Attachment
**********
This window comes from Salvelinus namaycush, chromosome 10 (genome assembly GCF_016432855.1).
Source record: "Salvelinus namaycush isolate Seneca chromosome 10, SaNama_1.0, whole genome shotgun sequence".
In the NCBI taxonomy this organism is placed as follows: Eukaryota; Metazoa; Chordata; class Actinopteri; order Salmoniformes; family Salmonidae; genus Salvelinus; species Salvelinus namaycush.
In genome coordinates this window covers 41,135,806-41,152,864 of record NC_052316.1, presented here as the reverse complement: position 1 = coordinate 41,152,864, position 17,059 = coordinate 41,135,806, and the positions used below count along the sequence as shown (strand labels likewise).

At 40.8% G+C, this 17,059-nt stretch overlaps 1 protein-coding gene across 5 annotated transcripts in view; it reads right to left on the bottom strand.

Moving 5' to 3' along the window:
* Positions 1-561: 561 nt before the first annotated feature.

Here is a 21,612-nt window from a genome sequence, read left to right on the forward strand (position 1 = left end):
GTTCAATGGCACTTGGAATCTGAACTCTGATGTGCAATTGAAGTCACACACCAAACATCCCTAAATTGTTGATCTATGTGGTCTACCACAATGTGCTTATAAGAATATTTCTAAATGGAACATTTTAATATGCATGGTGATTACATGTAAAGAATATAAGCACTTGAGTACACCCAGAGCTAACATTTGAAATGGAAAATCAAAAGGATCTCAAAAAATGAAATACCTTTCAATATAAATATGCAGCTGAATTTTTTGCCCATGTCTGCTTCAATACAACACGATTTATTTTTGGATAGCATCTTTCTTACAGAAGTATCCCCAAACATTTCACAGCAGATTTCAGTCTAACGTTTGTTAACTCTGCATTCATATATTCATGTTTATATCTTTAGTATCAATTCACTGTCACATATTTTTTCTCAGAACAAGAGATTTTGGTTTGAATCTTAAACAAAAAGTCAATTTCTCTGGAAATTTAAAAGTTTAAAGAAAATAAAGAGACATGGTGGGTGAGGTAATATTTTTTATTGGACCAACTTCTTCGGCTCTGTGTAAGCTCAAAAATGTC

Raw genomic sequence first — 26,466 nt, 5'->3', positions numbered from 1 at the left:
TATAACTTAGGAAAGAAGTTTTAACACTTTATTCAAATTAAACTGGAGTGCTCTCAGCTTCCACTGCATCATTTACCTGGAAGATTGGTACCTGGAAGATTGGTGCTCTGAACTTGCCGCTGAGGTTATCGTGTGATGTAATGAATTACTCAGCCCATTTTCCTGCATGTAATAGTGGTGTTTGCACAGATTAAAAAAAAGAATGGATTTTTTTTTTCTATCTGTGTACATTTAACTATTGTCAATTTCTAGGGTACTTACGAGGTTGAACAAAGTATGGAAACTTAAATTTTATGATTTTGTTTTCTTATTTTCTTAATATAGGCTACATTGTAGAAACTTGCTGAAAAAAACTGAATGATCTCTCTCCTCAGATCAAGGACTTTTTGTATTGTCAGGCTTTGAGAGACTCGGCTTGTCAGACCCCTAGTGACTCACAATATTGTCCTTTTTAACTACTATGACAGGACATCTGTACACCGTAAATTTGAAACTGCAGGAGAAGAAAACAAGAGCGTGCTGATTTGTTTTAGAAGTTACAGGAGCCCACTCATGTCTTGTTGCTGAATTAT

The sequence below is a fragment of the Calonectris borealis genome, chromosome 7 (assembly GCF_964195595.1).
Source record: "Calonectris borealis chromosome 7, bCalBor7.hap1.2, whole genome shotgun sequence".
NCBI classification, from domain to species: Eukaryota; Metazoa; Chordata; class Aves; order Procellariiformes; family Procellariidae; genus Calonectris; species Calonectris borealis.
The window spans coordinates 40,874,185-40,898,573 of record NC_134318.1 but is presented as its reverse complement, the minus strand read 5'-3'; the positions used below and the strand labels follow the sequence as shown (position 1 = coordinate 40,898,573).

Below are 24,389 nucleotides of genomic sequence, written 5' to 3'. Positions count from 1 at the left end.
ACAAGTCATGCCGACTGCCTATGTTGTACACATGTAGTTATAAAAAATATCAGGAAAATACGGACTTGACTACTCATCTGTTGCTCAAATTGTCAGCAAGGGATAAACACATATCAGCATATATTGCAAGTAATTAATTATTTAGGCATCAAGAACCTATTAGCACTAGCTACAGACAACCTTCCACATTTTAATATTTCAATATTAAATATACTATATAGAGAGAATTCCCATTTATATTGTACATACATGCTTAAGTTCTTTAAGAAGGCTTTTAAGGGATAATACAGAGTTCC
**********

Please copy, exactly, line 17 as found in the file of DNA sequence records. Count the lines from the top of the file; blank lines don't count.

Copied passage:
ACAAGTCATGCCGACTGCCTATGTTGTACACATGTAGTTATAAAAAATATCAGGAAAATACGGACTTGACTACTCATCTGTTGCTCAAATTGTCAGCAAGGGATAAACACATATCAGCATATATTGCAAGTAATTAATTATTTAGGCATCAAGAACCTATTAGCACTAGCTACAGACAACCTTCCACATTTTAATATTTCAATATTAAATATACTATATAGAGAGAATTCCCATTTATATTGTACATACATGCTTAAGTTCTTTAAGAAGGCTTTTAAGGGATAATACAGAGTTCC